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by Ken Schott

Parting Schotts

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Stanley Cup predictions: Conference semifinals

Winning a division title in the NHL's Eastern Conference this season will get you a banner in the rafters at the arena, and nothing more.

A crazy first round of the Stanley Cup playoffs saw the Eastern Conference's division winners, New Jersey (Atlantic), Buffalo (Northeast) and Washington (Southeast), getting bounced in the conference quarterfinals. New Jersey's loss to my Flyers in five games didn’t shock me, although I am not getting any respect from Devils fan and one of my best friends from college, Aggie Tkac. She is still rubbing it in my face about the Devils’ three Stanley Cups to the Flyers’ two.

Buffalo’s loss to Boston was stunning because the Bruins, who struggled to score goals during the regular season, found ways to beat Sabres goalie Ryan Miller.

But no one could have predicted Montreal's shocking upset of Washington, the top team in the league. The Capitals were up, 3-1, and seemingly in control in the series. Then, Canadiens goalie Jaroslav Halak turned into Patrick Roy Jr., stopping 131 of 134 shots over the final three games of the series to help Montreal oust Washington.

That sound you just heard were the executives at NBC and Versus banging their heads over the loss of a potential ratings bonanza with the Capitals and Pittsburgh Penguins in the Eastern Conference final. Oh well.

By the way, this is why the NHL playoffs are a million times better than the NBA playoffs. There is more unpredictably in the NHL postseason.

After posting a 5-3 record in my conference quarterfinal predictions, it's time for my conference semifinal picks. If you would like to make your picks, post them below, or e-mail them to me at

Eastern Conference
No. 4 Pittsburgh vs. No. 8 Montreal —
Had the top three seeds won, Pittsburgh would have faced Washington in this round. Now, the Penguins are the top remaining seed in the East. That's the good news.

The bad news is they have to find a way to get pucks past Halak. With Sidney Crosby and Evgeni Malkin leading the way, you would think the Penguins would have no problems.

I thought the same thing about the Capitals. Still, I am leaning toward the Penguins in six.

No. 6 Boston vs. No. 8 Philadelphia — A month ago, these two teams, who met in the Winter Classic at Fenway Park in January, were battling for their playoff lives. Now, they are fighting for a spot in the conference final.

My Gazette colleague, Mike MacAdam, is a devout Bruins fan. We will have to be separated a few times in the office over the next couple of weeks.

It's the first playoff meeting between the two teams since 1978, which capped four series in five years. The Flyers won their first Stanley Cup in 1974 by beating the Bruins in six games. Two years later, the Flyers eliminated the Bruins in five games in the semifinals. The next two years, the Bruins won in the semifinals.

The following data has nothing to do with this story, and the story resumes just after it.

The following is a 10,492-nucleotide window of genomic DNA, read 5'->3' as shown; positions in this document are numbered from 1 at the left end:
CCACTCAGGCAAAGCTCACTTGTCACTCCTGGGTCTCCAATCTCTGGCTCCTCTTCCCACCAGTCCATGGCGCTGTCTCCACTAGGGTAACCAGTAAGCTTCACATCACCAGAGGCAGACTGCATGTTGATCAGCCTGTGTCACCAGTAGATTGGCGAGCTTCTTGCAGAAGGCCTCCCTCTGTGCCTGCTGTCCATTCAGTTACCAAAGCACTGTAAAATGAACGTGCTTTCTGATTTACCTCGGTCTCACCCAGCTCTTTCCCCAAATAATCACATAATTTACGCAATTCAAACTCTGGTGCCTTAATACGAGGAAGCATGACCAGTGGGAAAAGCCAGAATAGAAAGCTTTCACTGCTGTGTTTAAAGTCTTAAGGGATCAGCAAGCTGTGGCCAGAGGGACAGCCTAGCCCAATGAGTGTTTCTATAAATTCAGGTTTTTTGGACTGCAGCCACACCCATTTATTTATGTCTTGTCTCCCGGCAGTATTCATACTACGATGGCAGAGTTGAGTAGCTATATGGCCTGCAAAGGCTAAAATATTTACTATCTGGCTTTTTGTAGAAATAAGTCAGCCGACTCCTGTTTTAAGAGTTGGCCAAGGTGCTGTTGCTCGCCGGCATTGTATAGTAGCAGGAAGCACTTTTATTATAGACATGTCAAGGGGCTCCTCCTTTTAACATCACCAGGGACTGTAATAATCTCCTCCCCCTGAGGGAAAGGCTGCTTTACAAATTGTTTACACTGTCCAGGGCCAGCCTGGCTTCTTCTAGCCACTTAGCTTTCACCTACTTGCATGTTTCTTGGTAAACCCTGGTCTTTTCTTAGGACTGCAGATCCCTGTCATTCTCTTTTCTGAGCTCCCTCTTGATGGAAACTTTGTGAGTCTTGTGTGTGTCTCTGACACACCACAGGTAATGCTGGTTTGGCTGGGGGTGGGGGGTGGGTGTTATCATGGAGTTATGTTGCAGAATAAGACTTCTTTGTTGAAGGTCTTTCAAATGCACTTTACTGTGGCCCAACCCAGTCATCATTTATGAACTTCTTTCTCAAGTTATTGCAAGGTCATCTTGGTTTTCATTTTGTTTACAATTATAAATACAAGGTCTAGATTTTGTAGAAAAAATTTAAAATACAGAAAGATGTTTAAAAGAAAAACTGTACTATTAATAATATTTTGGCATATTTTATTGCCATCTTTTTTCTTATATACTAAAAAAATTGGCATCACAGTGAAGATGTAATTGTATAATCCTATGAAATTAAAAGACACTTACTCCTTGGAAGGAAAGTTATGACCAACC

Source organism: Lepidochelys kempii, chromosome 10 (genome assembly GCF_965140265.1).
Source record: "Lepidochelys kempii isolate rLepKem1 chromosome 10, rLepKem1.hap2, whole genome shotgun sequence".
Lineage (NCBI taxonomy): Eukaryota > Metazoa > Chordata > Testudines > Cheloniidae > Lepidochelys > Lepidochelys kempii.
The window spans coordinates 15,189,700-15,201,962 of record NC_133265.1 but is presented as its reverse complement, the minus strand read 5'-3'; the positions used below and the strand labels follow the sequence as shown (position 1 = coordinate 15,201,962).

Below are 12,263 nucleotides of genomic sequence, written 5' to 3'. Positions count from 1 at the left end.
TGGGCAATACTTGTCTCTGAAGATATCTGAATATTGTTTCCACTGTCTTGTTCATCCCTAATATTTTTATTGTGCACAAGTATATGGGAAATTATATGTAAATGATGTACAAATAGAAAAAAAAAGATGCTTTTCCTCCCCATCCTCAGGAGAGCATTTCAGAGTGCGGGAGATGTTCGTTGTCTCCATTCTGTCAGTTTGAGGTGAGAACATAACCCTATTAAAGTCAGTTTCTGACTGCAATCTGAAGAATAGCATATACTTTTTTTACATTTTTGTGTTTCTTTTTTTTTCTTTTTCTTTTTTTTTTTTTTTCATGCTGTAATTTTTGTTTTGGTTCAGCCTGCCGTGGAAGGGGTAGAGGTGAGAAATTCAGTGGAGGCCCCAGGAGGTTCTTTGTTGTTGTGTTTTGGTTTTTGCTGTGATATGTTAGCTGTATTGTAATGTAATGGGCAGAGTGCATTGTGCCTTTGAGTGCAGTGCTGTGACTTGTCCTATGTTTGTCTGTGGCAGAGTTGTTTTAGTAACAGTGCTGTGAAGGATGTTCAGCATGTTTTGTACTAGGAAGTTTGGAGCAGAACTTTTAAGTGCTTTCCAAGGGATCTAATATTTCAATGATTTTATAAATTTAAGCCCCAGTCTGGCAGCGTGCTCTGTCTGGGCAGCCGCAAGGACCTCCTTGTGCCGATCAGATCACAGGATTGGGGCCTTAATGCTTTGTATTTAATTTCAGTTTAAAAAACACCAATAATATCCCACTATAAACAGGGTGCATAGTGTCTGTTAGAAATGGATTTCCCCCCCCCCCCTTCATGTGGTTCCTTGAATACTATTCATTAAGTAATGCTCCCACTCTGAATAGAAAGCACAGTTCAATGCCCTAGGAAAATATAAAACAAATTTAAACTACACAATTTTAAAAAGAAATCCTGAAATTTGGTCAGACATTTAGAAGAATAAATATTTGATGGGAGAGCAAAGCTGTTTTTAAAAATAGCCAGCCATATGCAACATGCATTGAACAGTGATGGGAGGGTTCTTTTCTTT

Of course, that has nothing to do with the here and now. Both teams played very well. The Flyers are hurting, though. They lost two of their top scorers, Jeff Carter and Simon Gagne, with foot injuries against the Devils. And the inspirational Ian Laperriere suffered a potential playoff-ending concussion when he blocked a shot with his face against the Devils in Game 5.

Still, I have to with my boys. The Flyers proved they can win without Carter and Gagne. The Flyers win in six.

Western Conference
No. 1. San Jose vs. No. 5 Detroit —
San Jose survived defenseman Dan Boyle scoring into his own net in overtime of Game 3 against Colorado to advance. Detroit rolled past Phoenix in Game 7 in Glendale, Ariz., and I survived bodily harm from my devout Red Wings fan, Sue Lefever, who was going to kill me if the Red Wings lost.

I am not out of the woods with her yet. The Red Wings are Cup-savvy, and the Sharks aren't. And San Jose's Joe Thornton still doesn't know the playoffs have started.

I am taking a chance with my life. Red Wings in six.

No. 2 Chicago vs. No. 3 Vancouver — This is a rematch of last year’s conference semifinals, won by Chicago in six. Vancouver had home ice last year; Chicago gets it this time.

Both teams survived tests in the first round. Chicago took out Nashville in six games, while Vancouver disposed of Los Angeles in six.

Both teams have had inconsistent goaltending. But, to me, the Canucks' Roberto Luongo fails to show up in the big games. I’ll take the Blackhawks in seven.

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April 29, 2010
12:40 p.m.

[ Flag Post ] thinks your predilection for Philly is clouding your predictions! Great team, great up the middle and one of the strongest defenses in the league...but let's talk about why the Capitals lost...and why Montreal won: Goaltending. And for that reason, I got to say Boston is the favorite here.

Brian Boucher, while he's been standing on his head lately, is not a Stanley Cup netminder. He can't hold a candle to Tuukka Rask, who is asserting himself as one of the league's premier goaltenders. Just think, he beat out that used sieve of a Vezina winner Thomas out of a job. The B's also get back Savard on Saturday. It's going to be a tough haul for the Fly-guys.

But other than that, I think you're pretty darn close.

Bruins in 6.
Pittsburgh in 5.
San Jose in 7.
Chicago in 7.

April 29, 2010
3:08 p.m.

[ Flag Post ]

I know it will be tough for my Flyers, Jason, but I can dream!

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